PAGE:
policy toward the Court.
The American Society of International Law Task Force report is a critical contribution to the discussion. The task force describes ways in which the ICC’s work intersects with U.S. interests, and it makes valuable recommendations even beyond the ICC — for example, on advancing domestic prosecutions of atrocity crimes — that the Biden administration hopefully will adopt. But we disagree with recommendations that would make prosecution of U.S. nationals before the Court less likely, even in the absence of genuine national proceedings. This would advance neither justice nor the Court’s success.
The task force provides a panoply of options for constructive U.S. engagement with the ICC, even though it is not a State party.
They include supporting witness protection and assistance to victims at the Court, reporting to Congress on ICC-related developments, and tasking its diplomatic missions to follow relevant developments in “situation countries” where the Court’s prosecutor is conducting investigations or preliminary examinations. It also recommends supporting ICC investigations under appropriate circumstances. While these recommendations are positive, and would go beyond what the Biden administration has signaled about its prospective cooperation in “exceptional cases,” they do not go far enough. Since 2017, the ICC prosecutor has opened four new investigations, including on Burundi and Bangladesh/Myanmar, and announced that investigations are also warranted in Ukraine and Nigeria.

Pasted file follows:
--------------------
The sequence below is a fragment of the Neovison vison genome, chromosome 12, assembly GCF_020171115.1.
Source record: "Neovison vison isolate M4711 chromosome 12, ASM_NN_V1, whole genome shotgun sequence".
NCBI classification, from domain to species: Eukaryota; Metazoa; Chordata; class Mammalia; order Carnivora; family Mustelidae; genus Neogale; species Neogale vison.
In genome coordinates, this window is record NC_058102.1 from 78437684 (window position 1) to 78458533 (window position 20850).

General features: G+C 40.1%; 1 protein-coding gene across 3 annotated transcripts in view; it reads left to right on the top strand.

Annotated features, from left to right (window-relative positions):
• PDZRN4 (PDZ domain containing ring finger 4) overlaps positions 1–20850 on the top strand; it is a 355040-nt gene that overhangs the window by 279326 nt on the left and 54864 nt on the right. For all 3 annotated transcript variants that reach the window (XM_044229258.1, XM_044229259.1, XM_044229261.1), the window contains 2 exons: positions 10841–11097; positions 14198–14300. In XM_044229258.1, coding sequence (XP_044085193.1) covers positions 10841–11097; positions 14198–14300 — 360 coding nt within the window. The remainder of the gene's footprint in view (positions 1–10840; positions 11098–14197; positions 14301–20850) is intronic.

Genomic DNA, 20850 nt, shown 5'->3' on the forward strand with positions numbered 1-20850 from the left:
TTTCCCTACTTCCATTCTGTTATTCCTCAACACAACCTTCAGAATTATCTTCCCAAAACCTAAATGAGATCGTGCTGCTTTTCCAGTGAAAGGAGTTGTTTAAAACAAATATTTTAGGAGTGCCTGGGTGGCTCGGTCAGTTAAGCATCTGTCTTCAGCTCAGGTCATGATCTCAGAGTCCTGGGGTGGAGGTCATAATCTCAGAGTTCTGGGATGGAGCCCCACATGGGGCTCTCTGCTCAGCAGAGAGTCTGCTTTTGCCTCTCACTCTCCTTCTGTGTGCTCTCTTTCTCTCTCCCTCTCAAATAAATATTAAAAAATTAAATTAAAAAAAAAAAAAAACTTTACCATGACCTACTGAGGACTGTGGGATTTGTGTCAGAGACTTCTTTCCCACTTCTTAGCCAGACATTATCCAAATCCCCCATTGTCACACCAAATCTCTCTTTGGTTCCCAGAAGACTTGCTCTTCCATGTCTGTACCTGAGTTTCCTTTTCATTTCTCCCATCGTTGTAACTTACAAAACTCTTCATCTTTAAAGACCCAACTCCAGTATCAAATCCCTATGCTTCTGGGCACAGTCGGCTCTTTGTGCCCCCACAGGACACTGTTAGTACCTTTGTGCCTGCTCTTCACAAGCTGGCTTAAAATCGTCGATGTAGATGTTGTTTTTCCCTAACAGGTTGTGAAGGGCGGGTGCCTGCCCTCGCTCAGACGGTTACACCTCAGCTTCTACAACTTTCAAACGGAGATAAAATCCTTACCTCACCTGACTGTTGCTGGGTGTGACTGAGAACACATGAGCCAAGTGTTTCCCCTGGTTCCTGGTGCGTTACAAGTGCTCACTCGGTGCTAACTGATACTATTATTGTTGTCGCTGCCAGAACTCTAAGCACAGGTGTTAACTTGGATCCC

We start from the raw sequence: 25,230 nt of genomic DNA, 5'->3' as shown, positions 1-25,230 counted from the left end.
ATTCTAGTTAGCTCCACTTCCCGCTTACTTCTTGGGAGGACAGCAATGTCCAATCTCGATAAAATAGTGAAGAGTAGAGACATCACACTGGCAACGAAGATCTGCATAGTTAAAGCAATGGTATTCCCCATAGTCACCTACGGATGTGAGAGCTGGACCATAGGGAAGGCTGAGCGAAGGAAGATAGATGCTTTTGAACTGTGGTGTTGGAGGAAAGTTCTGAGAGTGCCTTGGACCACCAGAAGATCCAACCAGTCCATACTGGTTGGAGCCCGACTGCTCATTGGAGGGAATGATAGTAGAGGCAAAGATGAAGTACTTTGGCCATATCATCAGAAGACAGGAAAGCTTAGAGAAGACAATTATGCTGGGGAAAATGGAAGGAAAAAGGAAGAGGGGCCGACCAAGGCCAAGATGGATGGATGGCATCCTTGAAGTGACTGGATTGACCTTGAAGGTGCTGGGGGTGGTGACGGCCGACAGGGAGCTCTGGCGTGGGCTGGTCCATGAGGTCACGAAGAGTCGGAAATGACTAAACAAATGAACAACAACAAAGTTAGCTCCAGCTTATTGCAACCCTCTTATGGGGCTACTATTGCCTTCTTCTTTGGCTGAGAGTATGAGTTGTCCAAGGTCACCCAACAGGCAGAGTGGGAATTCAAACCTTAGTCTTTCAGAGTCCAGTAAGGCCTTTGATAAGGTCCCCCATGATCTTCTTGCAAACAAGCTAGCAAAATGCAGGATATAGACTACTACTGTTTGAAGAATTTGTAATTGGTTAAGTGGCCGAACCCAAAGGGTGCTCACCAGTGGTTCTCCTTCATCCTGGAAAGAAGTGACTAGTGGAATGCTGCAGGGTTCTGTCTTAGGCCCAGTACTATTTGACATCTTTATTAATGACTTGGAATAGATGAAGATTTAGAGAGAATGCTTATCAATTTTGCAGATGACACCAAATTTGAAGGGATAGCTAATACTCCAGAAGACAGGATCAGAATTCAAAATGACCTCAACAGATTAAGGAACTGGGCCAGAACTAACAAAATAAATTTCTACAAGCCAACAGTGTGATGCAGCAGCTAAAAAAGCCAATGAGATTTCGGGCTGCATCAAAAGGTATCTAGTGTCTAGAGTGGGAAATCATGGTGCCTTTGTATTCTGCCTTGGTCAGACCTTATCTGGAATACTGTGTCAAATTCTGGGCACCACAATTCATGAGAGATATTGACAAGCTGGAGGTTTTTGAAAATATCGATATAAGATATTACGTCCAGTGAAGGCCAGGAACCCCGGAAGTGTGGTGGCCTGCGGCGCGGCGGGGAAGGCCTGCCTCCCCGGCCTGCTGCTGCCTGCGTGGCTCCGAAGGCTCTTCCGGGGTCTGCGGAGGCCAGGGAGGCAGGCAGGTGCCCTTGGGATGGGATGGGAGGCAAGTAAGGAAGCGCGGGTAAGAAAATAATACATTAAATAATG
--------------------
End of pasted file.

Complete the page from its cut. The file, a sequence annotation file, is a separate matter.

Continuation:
The ICC is relevant in far too many places for the United States to sit on the sidelines. In the long term, the United States should join the Court, but in the meantime U.S. cooperation with the ICC should be the rule, not the exception.
The prospect of investigations in Afghanistan and Palestine — to the extent they could implicate the conduct of U.S. and Israeli nationals — triggered Trump’s attacks.
The Afghanistan and Palestine situations, both now open before the Court but still in their earliest phases, are likely to be the source of considerable tension in the U.S. relationship with the Court.
The Biden administration has already reiterated that it “disagree[s] strongly with the ICC’s actions relating to the Afghanistan and Palestinian situations.” The task force (Just Security Executive Editor Beth Van Schaack is a co-chair of the task force, with Ambassador Todd Buchwald) grappled with this reality. It provides several potential U.S. arguments to ensure the Court does not pursue cases against U.S. nationals, and suggests the U.S. could work in a mutually supportive way with Israel to the extent the latter also seeks to deprioritize cases against its nationals.
The task force sees these options as consistent with “reduc[ing] the prospect of future clashes between the ICC and the US,” and also to “put the Court on a firmer footing” in light of its track record of few convictions and inconsistent rulings.